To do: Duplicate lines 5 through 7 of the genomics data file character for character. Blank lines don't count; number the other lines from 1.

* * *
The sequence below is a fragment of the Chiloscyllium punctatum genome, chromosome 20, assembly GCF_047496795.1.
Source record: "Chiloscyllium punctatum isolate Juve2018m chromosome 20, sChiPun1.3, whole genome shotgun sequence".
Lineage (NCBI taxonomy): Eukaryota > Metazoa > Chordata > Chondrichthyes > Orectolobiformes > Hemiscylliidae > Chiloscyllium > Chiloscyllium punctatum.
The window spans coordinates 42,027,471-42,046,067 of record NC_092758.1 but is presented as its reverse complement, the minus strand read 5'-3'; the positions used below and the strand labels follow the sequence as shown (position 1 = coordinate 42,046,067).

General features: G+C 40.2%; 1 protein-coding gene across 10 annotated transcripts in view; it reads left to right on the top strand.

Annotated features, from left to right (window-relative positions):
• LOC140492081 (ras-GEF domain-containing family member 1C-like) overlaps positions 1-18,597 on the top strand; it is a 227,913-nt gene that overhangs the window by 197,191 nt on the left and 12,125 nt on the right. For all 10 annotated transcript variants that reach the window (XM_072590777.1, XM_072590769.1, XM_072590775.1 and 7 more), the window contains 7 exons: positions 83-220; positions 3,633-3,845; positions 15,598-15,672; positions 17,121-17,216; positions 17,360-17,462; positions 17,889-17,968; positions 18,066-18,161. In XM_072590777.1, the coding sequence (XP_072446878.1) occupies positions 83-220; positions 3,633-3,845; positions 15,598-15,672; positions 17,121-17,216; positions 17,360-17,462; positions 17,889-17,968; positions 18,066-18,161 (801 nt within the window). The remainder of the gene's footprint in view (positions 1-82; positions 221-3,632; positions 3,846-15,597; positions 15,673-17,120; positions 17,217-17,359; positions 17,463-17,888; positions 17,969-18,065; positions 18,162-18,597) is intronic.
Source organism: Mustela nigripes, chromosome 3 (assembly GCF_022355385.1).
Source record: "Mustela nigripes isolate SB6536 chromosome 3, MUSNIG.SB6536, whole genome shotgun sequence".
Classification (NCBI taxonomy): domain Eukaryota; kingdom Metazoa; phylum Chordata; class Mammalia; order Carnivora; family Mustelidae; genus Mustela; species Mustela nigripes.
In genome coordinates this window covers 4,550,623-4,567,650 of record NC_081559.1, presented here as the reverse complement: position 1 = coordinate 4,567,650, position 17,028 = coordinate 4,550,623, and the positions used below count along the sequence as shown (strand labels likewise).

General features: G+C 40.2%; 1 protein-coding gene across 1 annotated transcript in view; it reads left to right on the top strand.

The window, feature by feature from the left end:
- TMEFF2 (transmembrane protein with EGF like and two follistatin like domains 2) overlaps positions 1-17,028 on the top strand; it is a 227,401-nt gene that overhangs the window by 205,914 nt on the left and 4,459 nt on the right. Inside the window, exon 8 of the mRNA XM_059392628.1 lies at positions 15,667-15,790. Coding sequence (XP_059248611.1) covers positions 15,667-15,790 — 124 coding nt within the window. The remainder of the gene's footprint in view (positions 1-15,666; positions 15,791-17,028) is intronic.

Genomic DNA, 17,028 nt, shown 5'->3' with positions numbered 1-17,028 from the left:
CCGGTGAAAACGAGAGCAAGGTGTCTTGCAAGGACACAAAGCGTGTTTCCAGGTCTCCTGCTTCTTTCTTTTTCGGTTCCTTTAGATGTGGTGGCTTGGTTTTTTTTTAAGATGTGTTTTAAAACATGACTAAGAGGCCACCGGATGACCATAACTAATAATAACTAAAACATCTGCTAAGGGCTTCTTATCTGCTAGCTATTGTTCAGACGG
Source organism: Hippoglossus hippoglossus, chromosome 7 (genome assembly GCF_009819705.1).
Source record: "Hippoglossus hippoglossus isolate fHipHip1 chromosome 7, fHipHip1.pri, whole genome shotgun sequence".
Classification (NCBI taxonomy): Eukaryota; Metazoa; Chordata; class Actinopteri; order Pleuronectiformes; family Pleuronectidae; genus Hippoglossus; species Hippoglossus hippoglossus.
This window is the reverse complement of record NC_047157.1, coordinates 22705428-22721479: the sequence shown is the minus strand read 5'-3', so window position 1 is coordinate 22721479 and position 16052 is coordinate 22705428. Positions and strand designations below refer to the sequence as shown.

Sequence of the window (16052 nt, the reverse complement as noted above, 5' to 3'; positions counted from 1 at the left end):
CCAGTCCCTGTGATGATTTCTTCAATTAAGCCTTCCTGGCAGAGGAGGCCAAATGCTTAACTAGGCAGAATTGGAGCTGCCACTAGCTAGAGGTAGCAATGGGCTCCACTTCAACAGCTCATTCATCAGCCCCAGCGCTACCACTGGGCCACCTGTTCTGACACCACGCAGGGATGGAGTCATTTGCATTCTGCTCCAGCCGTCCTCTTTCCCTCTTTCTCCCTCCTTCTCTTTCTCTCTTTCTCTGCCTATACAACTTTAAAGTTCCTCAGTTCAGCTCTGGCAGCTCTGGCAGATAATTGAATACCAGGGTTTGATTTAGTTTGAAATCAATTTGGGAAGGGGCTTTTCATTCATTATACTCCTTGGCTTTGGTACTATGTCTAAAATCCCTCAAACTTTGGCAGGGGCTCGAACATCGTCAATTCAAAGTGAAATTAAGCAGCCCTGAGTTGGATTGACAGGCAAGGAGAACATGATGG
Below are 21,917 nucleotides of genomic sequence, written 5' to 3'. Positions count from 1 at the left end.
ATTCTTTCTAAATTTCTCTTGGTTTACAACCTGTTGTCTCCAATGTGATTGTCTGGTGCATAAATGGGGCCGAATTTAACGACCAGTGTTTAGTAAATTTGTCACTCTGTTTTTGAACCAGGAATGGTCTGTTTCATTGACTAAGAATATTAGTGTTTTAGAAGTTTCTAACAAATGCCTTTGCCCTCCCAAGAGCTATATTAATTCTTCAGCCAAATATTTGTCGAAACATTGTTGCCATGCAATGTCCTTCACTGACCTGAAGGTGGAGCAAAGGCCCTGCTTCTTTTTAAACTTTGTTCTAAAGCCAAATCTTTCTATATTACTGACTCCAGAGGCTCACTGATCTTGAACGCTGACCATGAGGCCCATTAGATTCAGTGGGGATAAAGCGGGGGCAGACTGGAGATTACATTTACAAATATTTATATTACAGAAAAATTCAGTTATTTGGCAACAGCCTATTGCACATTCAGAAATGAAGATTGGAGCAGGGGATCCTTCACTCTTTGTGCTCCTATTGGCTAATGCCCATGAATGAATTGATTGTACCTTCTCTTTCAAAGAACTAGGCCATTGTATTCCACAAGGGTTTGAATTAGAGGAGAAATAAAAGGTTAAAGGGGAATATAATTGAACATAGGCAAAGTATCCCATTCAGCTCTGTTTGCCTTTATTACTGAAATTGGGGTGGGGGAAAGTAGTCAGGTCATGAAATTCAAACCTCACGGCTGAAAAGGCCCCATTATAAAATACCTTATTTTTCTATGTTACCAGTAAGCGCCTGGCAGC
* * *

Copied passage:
General features: G+C 40.2%; 1 protein-coding gene across 10 annotated transcripts in view; it reads left to right on the top strand.

Annotated features, from left to right (window-relative positions):
• LOC140492081 (ras-GEF domain-containing family member 1C-like) overlaps positions 1-18,597 on the top strand; it is a 227,913-nt gene that overhangs the window by 197,191 nt on the left and 12,125 nt on the right. For all 10 annotated transcript variants that reach the window (XM_072590777.1, XM_072590769.1, XM_072590775.1 and 7 more), the window contains 7 exons: positions 83-220; positions 3,633-3,845; positions 15,598-15,672; positions 17,121-17,216; positions 17,360-17,462; positions 17,889-17,968; positions 18,066-18,161. In XM_072590777.1, the coding sequence (XP_072446878.1) occupies positions 83-220; positions 3,633-3,845; positions 15,598-15,672; positions 17,121-17,216; positions 17,360-17,462; positions 17,889-17,968; positions 18,066-18,161 (801 nt within the window). The remainder of the gene's footprint in view (positions 1-82; positions 221-3,632; positions 3,846-15,597; positions 15,673-17,120; positions 17,217-17,359; positions 17,463-17,888; positions 17,969-18,065; positions 18,162-18,597) is intronic.